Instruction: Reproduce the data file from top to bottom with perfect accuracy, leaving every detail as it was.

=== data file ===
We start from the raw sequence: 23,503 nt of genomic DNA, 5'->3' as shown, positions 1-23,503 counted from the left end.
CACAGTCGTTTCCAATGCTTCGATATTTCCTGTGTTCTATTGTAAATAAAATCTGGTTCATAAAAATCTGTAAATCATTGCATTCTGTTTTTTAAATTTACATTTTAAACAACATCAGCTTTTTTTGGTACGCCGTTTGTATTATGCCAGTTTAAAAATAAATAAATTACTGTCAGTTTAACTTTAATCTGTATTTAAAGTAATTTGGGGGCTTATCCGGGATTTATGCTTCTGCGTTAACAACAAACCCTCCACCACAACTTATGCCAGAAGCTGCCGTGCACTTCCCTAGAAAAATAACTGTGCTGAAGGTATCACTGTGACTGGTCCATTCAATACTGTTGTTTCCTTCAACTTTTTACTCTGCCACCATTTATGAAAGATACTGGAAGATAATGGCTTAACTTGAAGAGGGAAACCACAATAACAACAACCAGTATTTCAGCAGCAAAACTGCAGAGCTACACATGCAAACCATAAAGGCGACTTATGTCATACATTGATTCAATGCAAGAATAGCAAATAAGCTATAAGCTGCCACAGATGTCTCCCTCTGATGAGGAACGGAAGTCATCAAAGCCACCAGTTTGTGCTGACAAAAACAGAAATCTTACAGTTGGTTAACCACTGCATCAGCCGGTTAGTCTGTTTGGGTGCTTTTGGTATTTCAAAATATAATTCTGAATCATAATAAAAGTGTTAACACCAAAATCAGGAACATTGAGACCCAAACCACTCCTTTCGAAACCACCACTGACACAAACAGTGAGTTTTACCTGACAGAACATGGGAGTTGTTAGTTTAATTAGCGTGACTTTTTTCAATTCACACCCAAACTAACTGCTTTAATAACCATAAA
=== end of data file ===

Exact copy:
We start from the raw sequence: 23,503 nt of genomic DNA, 5'->3' as shown, positions 1-23,503 counted from the left end.
CACAGTCGTTTCCAATGCTTCGATATTTCCTGTGTTCTATTGTAAATAAAATCTGGTTCATAAAAATCTGTAAATCATTGCATTCTGTTTTTTAAATTTACATTTTAAACAACATCAGCTTTTTTTGGTACGCCGTTTGTATTATGCCAGTTTAAAAATAAATAAATTACTGTCAGTTTAACTTTAATCTGTATTTAAAGTAATTTGGGGGCTTATCCGGGATTTATGCTTCTGCGTTAACAACAAACCCTCCACCACAACTTATGCCAGAAGCTGCCGTGCACTTCCCTAGAAAAATAACTGTGCTGAAGGTATCACTGTGACTGGTCCATTCAATACTGTTGTTTCCTTCAACTTTTTACTCTGCCACCATTTATGAAAGATACTGGAAGATAATGGCTTAACTTGAAGAGGGAAACCACAATAACAACAACCAGTATTTCAGCAGCAAAACTGCAGAGCTACACATGCAAACCATAAAGGCGACTTATGTCATACATTGATTCAATGCAAGAATAGCAAATAAGCTATAAGCTGCCACAGATGTCTCCCTCTGATGAGGAACGGAAGTCATCAAAGCCACCAGTTTGTGCTGACAAAAACAGAAATCTTACAGTTGGTTAACCACTGCATCAGCCGGTTAGTCTGTTTGGGTGCTTTTGGTATTTCAAAATATAATTCTGAATCATAATAAAAGTGTTAACACCAAAATCAGGAACATTGAGACCCAAACCACTCCTTTCGAAACCACCACTGACACAAACAGTGAGTTTTACCTGACAGAACATGGGAGTTGTTAGTTTAATTAGCGTGACTTTTTTCAATTCACACCCAAACTAACTGCTTTAATAACCATAAA